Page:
The United Nations is commemorating the first International Day of Epidemic Preparedness on Sunday, underscoring the need to learn lessons from the coronavirus pandemic, and urging greater solidarity within and among countries, to deal with future health emergencies.
“This first observance of the International Day of Epidemic Preparedness falls at the end of a year in which a scenario many had feared came tragically true … As we strive to control and recover from the current pandemic, we must think about the next,” Secretary-General António Guterres said in a message.
He also highlighted the need for strong health systems and social protection, support for communities on the frontlines, and technical cooperation for countries.
“Across this work, science must be our guide. Solidarity and coordination are crucial, within and among countries; no one is safe unless all of us are safe,” the Secretary-General added.
Mr. Guterres also honoured medical professionals, front-line personnel and essential workers globally for their “remarkable commitment” in face of the coronavirus pandemic.
“As we recover from the pandemic, let us resolve to build up our prevention capacities so that we are ready when the world faces the next outbreak,” he urged.
Similarly, Volkan Bozkir, President of the General Assembly, underscored that the “devastating experience” of the COVID-19 pandemic has made clear, the benefits of tackling epidemics.
“If we ready ourselves, then we can save lives and stop epidemics from developing into pandemics,” he said, adding that COVID-19 “must be our final warning.”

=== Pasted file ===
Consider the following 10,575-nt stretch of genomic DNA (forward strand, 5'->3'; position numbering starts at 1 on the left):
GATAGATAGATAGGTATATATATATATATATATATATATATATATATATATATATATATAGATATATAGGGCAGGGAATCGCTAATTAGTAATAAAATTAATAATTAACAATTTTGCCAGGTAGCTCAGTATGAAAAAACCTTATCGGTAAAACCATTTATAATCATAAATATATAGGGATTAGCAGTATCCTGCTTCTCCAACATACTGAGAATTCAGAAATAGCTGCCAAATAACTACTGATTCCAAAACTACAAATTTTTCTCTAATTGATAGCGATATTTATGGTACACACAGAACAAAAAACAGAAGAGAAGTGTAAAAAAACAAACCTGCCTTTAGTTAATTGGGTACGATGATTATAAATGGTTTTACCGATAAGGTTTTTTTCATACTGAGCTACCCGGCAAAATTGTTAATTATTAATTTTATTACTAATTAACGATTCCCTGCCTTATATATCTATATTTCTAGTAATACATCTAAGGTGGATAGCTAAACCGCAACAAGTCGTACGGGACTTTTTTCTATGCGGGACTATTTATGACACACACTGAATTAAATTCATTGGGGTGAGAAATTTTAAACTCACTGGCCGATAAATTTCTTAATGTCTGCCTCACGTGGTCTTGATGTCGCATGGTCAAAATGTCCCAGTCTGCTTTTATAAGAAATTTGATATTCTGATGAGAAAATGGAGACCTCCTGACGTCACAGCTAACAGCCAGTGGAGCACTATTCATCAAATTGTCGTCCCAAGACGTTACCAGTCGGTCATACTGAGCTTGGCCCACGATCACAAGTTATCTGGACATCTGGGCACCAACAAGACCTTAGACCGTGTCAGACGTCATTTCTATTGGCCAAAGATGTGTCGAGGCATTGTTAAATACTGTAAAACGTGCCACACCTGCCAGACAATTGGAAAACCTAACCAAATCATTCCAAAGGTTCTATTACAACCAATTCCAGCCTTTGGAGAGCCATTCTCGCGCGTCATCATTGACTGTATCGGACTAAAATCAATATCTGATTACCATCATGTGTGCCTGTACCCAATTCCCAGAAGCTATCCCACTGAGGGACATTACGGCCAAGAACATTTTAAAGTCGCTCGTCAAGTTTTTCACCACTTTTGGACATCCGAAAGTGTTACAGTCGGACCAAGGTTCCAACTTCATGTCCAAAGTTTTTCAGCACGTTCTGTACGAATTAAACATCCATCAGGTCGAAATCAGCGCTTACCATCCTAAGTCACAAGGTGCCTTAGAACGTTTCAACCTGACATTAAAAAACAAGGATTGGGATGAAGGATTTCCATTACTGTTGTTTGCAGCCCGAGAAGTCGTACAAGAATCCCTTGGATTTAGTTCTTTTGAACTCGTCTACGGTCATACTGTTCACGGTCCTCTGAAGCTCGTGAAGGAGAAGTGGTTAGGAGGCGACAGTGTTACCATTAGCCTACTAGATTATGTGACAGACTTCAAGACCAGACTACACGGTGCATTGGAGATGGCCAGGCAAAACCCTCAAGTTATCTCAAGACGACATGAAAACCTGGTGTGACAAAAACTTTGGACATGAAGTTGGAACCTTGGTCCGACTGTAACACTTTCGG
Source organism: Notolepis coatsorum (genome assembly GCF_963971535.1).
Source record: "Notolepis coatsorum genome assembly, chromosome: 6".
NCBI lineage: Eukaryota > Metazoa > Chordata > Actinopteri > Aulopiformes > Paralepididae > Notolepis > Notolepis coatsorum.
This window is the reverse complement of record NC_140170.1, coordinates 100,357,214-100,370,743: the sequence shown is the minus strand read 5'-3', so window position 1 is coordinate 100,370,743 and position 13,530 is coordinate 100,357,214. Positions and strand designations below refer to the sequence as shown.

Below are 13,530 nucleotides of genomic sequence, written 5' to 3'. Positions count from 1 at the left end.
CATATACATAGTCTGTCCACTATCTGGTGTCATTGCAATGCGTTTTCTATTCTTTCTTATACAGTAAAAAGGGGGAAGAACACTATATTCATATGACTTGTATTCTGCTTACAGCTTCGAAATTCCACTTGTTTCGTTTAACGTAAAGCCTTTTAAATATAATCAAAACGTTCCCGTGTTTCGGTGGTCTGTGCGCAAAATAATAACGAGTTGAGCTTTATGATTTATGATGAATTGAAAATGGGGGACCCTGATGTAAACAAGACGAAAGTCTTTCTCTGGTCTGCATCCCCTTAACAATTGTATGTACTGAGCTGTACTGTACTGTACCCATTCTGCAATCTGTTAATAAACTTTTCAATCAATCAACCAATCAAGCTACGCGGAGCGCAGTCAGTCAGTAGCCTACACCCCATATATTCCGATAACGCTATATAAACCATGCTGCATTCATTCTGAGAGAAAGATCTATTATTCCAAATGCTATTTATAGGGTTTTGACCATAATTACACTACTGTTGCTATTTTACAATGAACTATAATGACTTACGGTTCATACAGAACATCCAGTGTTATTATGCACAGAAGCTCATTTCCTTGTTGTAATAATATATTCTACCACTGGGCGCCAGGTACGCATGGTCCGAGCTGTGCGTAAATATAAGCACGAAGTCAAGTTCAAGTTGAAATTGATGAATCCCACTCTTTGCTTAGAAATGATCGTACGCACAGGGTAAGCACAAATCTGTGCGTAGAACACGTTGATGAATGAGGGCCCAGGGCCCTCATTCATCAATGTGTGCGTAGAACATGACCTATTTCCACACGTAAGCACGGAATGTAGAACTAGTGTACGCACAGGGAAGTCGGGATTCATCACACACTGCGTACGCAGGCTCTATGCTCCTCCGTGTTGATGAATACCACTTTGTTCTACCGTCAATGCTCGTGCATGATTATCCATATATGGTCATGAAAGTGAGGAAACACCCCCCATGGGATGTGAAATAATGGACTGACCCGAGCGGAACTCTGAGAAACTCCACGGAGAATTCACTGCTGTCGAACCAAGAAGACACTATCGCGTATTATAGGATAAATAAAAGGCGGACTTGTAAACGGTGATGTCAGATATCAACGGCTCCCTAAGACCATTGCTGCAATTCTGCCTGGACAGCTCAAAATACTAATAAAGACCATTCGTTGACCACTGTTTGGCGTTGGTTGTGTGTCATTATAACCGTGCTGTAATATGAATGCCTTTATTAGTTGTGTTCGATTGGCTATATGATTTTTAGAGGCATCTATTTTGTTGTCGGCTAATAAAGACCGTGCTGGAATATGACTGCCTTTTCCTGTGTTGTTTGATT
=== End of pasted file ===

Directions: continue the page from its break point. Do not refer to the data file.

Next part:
“We cannot afford to be complacent, and we must learn from our mistakes.”
Mr. Bozkir urged everyone to join him in trusting science, supporting early warning mechanisms, and standing together in solidarity.
“We will prepare as we have never prepared before – so that epidemics and pandemics can no longer cause the kind of suffering we have seen across the globe this year,” the President of the General Assembly urged.
In a separate message, Tedros Adhanom Ghebreyesus, Director-General of the UN World Health Organization (WHO) highlighted the importance of a “One Health Approach”, which integrates human health, animal health and plant health, as well as environmental factors.
This is all the more important given that 75 per cent of new and emerging human infectious diseases are zoonotic, caused by germs that spread between animals and people.
“Any efforts to improve human health are doomed unless they address the critical interface between human and animals,” said Dr. Tedros.
The head of WHO also urged countries to invest in preparedness capacity to prevent, detect and mitigate emergencies, and reiterated the importance of strong primary health systems as the foundation of universal health coverage as well as the “eyes and ears” of health systems everywhere.
“True preparedness is not just a job of the health sector, it requires an all-of-government and all-of-society approach,” he added.
The International Day of Epidemic Preparedness, to be marked on 27 December annually, was proclaimed earlier this month by the General Assembly, to advocate the importance of the prevention of, preparedness for, and partnership against epidemics.
The General Assembly also recognized the role of the UN system, in particular WHO, in coordinating responses to epidemics, and supporting efforts to prevent, mitigate and address the impacts of infectious diseases.
This International Day falls on the birthdate of Louis Pasteur, the French chemist and microbiologist, responsible for ground-breaking work on vaccinations.
December 25, 2020
Inequality between the rich and poor worsened during the COVID-19 pandemic and poverty increased, for the first time in decades. In part two of our series on how the virus has changed the world, we look at the ways the pandemic has pushed back efforts to create more equitable societies.
Over the past 12 months, COVID-19 has deepened those inequalities, a view highlighted in February, by the UN’s labour-focused agency, ILO, which declared that the two billion people working in the informal sector were particularly exposed.